MULTITUDES

Paintings by Andrés Waissman
Exhibit
Existent Lines I, 2006
Thursday, Aug 27, 2015 to Friday, Dec 18, 2015
Geballe Room, 220 Stephens Hall
  --
United States

Opening Reception: Thursday, August 27, 2015 | 5 pm

Born in Argentina, Andrés Waissman is an emblematic figure in the world of contemporary art. He has worked in Barcelona and Paris and exhibited in England, Belgium, the Netherlands, Italy, Israel, Venezuela, Chile, and Argentina. Waissman has received numerous awards and his work is part of many international collections such as the Essex Collection of Art from Latin America (University of Essex), the Blanton Museum of Art (University of Texas at Austin), Museum of Latin American Art (Long Beach), The Magnes Collection of Jewish Art and Life (UC Berkeley), the Palazzo Burgio-Spanò (Marsala, Italy), Universidad Torcuato di Tella (Buenos Aires, Argentina), Museo Castagnino-MACRO (Rosario, Argentina), and the Museum Killka (Mendoza, Argentina).

Waissman’s work conveys not only a visual but also a deep philosophical and political statement—a whole body of thought rendered through images. In 2005, the book Waissman/A pilgrim artist by Rodrigo Alonso was published and his life and work was the subject of a PBS documentary by Eduardo Montes Bradley entitled Waissman (2010). The artist currently lives and works in Argentina where he created Studio Cri Program, a space for young artists to work and discuss their work.

About the Exhibit:

“The location of the multitudes is always different, but to some extent always the same. It is the territory of the crowd, of silent popular expression, and of nomadism, exodus and permanent search. Within those boundaries, the locations vary: football stadiums, ships, deserts. These are always temporary, transient places — the “non-places” described by Marc Augé.

The uncertainty of the crowd has been frequently pointed out: its constant movement, its errant, aimless wanderings, its emergence as a sign of the dissolution of the individual and his or her ability to act. If the crowd represents the world, then the world according to Waissman is not a static but a dynamic entity, a permanently changing territory. And that change is effected by the crowd’s will; it is not the result of accident or chance.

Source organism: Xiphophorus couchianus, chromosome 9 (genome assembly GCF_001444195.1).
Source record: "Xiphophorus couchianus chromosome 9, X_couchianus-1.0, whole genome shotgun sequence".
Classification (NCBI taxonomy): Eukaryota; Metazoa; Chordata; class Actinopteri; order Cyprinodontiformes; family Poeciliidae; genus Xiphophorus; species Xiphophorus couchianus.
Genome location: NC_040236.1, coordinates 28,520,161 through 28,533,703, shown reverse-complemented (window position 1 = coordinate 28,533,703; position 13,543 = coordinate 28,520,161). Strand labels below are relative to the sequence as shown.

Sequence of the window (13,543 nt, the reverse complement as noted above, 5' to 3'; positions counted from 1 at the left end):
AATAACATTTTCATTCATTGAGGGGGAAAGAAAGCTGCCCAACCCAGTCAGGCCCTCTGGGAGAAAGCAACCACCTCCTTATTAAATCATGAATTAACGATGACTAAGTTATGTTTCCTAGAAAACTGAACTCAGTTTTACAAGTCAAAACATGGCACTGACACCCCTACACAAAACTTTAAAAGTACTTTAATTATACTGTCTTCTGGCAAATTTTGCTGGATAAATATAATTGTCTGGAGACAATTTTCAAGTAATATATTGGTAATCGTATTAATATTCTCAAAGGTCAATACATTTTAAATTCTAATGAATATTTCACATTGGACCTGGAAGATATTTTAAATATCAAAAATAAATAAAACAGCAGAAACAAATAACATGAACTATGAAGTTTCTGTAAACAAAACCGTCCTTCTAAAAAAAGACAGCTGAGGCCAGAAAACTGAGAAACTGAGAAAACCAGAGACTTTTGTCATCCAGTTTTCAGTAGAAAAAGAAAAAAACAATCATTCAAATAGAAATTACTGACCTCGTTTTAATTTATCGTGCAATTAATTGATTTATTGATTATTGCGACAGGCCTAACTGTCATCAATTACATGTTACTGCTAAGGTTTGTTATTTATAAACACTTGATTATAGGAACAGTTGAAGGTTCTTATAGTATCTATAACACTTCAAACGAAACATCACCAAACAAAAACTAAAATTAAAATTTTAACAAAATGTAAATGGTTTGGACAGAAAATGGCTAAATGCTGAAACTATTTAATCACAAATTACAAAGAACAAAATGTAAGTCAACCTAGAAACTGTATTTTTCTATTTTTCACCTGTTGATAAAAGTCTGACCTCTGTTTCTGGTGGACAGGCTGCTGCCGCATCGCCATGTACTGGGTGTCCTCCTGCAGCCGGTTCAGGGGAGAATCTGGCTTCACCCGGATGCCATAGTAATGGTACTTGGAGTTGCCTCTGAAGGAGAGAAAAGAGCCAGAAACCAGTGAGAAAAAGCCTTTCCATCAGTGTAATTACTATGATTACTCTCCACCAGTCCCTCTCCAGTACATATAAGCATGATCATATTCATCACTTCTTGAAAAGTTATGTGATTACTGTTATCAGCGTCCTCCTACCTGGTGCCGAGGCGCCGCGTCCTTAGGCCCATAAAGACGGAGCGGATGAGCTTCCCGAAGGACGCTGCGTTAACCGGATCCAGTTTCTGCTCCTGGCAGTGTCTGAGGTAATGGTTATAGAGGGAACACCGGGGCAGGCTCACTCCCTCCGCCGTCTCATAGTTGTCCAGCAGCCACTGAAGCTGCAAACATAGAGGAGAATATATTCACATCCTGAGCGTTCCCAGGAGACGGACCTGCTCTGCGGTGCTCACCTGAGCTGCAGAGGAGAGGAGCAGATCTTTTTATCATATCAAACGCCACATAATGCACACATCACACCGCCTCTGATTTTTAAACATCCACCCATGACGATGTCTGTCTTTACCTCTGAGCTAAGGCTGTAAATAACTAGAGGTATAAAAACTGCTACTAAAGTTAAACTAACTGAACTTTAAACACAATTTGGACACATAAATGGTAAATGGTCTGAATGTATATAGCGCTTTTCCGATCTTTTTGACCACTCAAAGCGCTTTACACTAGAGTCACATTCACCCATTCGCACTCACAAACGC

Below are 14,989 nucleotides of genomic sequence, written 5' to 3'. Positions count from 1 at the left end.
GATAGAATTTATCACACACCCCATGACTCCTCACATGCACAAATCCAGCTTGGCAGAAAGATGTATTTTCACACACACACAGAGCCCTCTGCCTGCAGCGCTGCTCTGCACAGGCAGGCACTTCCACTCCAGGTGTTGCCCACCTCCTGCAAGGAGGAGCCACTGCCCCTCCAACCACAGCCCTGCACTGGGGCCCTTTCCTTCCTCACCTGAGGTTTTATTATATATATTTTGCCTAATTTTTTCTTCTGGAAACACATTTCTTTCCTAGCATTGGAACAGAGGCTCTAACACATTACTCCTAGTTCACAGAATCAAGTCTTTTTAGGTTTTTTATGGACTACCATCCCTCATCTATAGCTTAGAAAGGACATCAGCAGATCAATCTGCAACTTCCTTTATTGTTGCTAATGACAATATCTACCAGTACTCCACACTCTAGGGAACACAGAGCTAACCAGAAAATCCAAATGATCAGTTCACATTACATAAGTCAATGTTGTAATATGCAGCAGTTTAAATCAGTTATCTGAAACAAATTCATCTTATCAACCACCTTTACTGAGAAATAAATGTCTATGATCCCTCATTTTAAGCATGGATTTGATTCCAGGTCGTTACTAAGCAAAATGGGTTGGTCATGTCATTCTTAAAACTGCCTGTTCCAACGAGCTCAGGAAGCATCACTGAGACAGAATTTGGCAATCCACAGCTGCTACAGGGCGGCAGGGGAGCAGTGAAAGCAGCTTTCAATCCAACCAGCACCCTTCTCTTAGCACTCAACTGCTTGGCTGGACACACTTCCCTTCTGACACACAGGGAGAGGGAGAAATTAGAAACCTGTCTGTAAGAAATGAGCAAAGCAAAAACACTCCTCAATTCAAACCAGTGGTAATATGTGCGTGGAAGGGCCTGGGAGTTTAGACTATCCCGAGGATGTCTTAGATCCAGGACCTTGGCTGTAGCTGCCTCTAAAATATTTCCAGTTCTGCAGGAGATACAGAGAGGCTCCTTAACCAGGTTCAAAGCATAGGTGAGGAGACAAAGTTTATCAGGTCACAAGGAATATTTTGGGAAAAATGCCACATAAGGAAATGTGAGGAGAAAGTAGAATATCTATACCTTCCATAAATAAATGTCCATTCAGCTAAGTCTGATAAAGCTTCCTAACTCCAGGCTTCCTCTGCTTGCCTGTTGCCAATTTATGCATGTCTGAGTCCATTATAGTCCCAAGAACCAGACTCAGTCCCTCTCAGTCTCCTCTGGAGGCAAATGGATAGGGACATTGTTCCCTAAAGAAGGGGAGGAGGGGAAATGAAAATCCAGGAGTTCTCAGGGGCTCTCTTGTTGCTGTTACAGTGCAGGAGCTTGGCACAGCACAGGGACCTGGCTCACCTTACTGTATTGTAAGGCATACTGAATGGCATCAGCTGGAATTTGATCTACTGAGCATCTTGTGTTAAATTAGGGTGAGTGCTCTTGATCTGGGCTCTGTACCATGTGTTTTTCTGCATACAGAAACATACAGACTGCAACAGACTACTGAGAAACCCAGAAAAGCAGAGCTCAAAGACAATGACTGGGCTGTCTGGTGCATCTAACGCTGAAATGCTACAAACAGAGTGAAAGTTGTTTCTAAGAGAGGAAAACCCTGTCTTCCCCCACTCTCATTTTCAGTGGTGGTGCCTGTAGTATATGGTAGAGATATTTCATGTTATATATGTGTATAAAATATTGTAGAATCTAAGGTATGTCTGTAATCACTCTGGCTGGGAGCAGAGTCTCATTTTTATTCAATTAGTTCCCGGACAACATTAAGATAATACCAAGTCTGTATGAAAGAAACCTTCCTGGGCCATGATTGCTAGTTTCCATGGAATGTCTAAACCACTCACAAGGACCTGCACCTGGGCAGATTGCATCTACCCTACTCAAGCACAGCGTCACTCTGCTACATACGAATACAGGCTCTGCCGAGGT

Displacements, migrations and nomadism are also the protagonists of heroic exploits, of the birth and growth of societies and nations like ours, of the search for the Promised Land. None of these events has taken place without sorrow and difficulty, without determination and struggle. Waissman’s paintings contain an agonizing recitation, a narrative with plenty of conflict and fight that is also a tale of effort and commitment.

It is highly meaningful that the artist should have begun to work with crowds a few years before the concept of multitude became a vital and productive concept in contemporary political theory. Opposite to the idea of masses, which describes undifferentiated beings characterized by their generality and anonymity, the concept of multitude refers to a human group that maintains the differences and particularities of the members that compose it. The multitude does not reject the individual; it articulates the ability to act in a particular way, encouraging joint activity in spite of personal differences. This concept allows for the possibility of political action and radical social transformations without needing a unified political being sharing just one ideology.

This perspective reinforces the arguments against indifference and anonymity in Waissman’s multitudes. Their permanent wish to move and change gives them an active role in their environment. It is also important to stress that in light of the current conflicts in the world, Waissman offers a communitarian response, recovering a political moment that is frequently elided in postmodern discourse. His evocation of history, memory, literature and poetry might be interpreted in the same way.”

— Rodrigo Alonso, curator and independent scholar of visual arts

 

For more information on Andrés Waissman, please visit the artist's website.

Exhibit hours are Monday-Friday, 9 am-4 pm. The exhibit is located in a meeting space; call 510-643-9670 or email townsend_center@ls.berkeley.edu in advance for room availability.